A referendum on the adoption of a system
of peanut marketing quotas for the 1948,
1949, and 1950 corps will be held Tuesday,
December 9, 1947, according to a recent an­
nouncement of the United States Department
of Agriculture. All persons engaged in the
production of more than one acre of peanuts
in 1947, including tenants, share croppers,
and owners who share in the proceeds of the
1947 crop, are eligible to vote. Acreage allot­
ments for 1948, which will apply if the quota
system is approved, are being prepared on
state, county, and farm bases. Questionnaires
have been distributed by county Agricultural
Conservation Committees to individual pro­
ducers to obtain data for use in determining
farm acreage allotments. It is expected that
each farm operator will be advised of his
farm’s allotment for 1948 before the refer­
Acreages allotted to the four peanut-grow­
ing states of the Eleventh Federal Reserve
District for 1948 and the estimated acreage
of peanuts grown alone (not interplanted
with other crops) in 1946 and 1947 are as
1948 Allotment

Louisiana.... ... 4,152
New Mexico.
Oklahoma ....... 147,197
Texas........... .... 562,626



1 0 ,0 0 0


Grading Standards for Citrus Fruits
The United States Standards for Citrus
Fruits have been amended by an order issued



last month by the Production and Marketing
Administration. The new standards, which
became effective September 30, provide addi­
tional measurements for the internal quality
of citrus fruits and will, in general, improve
the quality of fruit graded in accordance with
the standards. The standards apply to the com­
mon or sweet orange group, grapefruit, and
varieties belonging to the Mandarin Group,
except tangerines. They do not apply to tan­
gerines or to California and Arizona citrus
fruits for which separate United States stand­
ards are issued. Complete information regard­
ing these new standards may be secured from
the Production and Marketing Administra­
tion, Washington, D. C., or from local agents
of the PMA.

Killing Potato Tops by Defoliants
The application of certain chemicals to cot­
ton, soybeans, pepper, tomatoes, and other
crops for purposes of defoliation has been
practiced for several years, but now it has
been found practicable by increasing the dos­
age of defoliant chemicals to kill even the
rank growths of potato tops, including the
stems, with benefit to the crop. This practice,
which destroys the heavy foliage that is an
encumbrance to harvesting machines and a
nuisance in hand picking, enables the grower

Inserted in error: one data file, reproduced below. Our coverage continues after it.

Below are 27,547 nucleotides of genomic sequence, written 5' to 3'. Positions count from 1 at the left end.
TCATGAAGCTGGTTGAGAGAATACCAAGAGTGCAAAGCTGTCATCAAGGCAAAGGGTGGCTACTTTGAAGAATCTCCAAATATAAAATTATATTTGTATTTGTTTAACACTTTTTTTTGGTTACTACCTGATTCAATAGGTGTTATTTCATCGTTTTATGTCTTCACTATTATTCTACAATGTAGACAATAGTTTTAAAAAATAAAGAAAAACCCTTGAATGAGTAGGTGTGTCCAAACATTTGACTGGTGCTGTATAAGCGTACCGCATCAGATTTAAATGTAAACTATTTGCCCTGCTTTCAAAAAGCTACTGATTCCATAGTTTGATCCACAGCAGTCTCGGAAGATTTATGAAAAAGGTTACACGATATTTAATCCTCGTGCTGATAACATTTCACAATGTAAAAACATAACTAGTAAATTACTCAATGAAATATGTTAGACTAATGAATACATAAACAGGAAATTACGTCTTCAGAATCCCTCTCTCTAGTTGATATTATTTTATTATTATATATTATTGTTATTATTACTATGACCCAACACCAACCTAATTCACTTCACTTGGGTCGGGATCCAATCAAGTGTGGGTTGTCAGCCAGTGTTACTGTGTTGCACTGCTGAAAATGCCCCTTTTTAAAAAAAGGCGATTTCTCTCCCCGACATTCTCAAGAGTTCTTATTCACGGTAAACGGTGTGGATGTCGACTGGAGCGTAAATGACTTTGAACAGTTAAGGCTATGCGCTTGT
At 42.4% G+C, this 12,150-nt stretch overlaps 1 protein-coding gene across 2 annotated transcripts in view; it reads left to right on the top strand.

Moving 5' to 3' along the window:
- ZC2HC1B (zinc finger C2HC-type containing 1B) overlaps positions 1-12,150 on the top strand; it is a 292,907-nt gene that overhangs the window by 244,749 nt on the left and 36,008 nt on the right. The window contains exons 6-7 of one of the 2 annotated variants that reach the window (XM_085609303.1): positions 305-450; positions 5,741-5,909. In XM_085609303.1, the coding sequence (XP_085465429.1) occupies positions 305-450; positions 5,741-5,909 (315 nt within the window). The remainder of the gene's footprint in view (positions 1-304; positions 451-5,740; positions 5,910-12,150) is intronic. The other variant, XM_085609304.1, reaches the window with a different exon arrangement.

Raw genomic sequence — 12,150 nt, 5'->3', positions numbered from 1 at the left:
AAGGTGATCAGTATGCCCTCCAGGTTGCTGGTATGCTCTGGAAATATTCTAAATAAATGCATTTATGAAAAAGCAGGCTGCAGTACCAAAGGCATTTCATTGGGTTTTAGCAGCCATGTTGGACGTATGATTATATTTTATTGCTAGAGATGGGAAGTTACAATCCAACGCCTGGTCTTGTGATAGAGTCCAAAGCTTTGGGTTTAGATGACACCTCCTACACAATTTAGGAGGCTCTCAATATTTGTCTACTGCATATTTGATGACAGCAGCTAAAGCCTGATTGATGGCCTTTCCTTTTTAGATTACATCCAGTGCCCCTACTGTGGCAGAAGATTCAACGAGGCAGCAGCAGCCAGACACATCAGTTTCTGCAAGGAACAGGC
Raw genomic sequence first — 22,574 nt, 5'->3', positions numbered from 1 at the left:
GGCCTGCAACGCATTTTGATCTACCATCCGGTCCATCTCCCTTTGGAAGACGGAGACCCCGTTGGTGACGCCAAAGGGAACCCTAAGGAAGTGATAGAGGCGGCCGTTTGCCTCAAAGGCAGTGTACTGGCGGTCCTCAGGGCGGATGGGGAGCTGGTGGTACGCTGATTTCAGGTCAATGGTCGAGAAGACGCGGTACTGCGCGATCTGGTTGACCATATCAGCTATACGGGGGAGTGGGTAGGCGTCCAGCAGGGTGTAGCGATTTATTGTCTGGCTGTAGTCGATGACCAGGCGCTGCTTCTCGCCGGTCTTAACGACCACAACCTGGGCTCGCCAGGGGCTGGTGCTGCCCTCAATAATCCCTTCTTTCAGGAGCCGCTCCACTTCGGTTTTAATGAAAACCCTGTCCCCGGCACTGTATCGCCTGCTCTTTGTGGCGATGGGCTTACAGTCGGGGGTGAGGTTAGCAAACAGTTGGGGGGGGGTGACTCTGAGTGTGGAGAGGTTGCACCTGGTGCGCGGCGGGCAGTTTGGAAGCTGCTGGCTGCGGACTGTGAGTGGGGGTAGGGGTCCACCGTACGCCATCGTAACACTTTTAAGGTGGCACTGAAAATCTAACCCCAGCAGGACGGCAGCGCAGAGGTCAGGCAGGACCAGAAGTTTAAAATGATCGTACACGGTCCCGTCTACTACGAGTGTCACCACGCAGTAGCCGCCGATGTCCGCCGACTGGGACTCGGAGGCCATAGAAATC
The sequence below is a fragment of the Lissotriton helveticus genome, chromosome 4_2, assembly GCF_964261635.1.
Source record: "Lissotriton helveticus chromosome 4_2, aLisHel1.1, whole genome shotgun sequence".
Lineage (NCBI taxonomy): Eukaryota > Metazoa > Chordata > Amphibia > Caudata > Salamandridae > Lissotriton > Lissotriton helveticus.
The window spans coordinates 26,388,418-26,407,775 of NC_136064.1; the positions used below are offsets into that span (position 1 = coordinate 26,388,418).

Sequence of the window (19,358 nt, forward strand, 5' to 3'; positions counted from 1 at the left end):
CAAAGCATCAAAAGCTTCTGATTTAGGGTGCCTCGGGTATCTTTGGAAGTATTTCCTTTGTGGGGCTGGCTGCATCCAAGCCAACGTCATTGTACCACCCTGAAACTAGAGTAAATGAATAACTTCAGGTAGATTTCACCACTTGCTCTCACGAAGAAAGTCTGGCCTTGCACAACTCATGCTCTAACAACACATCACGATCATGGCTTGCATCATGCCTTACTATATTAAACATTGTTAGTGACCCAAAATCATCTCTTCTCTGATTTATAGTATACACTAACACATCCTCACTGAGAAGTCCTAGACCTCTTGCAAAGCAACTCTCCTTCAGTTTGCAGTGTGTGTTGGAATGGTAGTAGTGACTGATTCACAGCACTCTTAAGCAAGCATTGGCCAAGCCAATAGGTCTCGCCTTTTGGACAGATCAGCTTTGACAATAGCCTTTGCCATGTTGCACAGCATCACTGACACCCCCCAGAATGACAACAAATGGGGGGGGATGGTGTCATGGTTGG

to choose the best time for digging, when the
potatoes are at their preferred size and before
development of knobby secondary growths.
Timely elimination of foliage is also said to
to be an important method of preventing in­
sects from transmitting virus diseases to the
healthy seed tubers and of getting rid of the
late blight fungus to avoid storage rot. Ex­
periments indicate that killing the vines about
ten days before harvest causes the skins of
the potatoes to thicken and toughen nor­
mally, thereby reducing "feathering” and
mechanical injury from subsequent handling
and improving the appearance of the potatoes
in the market.

Caution Needed in Using Insecticides
The dangers involved in the use of inflam­
mable insecticides to spray barns and grain
storages were reported in a recent release by
the Louisiana Agricultural Extension Service.
For example, carbon bisulfide, or "high life”
as it is commonly known, is an effective spray
but is one of the most dangerous. It is said
to be more explosive than gasoline, and it
can ignite from the heat of a steam pipe. If
flammable fumigants and insecticides must be
used, says this report, they should not be kept
inside a building housing persons or animals,
and one should not strike matches near a
building which is being sprayed. When apply­
ing any inflammable spray, it is desirable to
have a fire extinguisher handy, preferably one
especially designed to deal with chemical fires.
Persons using insecticides are cautioned also
against using preparations which produce
harmful fumes. According to the report, gases
or fumes set up by some fumigants can cause
a serious lung condition which may result in
death. This fact prompts the Extension Serv­
ice to advise farmers to be wary about pu r­
chasing fumigants and insecticides that do
not bear the seal of the Underwriters’ L ab ­

The Texas Flying Farmers will hold their
first annual fall meeting at the Flying L
Ranch, near Bandera, on October 18-19.
The Louisiana State Fair will be held at
Shreveport, October 18-27.
The House Agriculture Committee will
conduct a hearing at Temple, Texas, Novem ­
ber 1, on a long-range program for agricul­
ture. This will be one of a series of such hear­
ings which the Committee is holding through­
out the Nation.
The Annual Meeting of the Texas Federa­
tion of Cooperatives will convene at the J e f ­
ferson Hotel in Dallas, November 4-5. Speak­
ers on the program will include the Honor­
able Wright Patman, Texas Congressman,
and Charles A. Richards, Executive Secretary
of the Kansas Cooperative Council.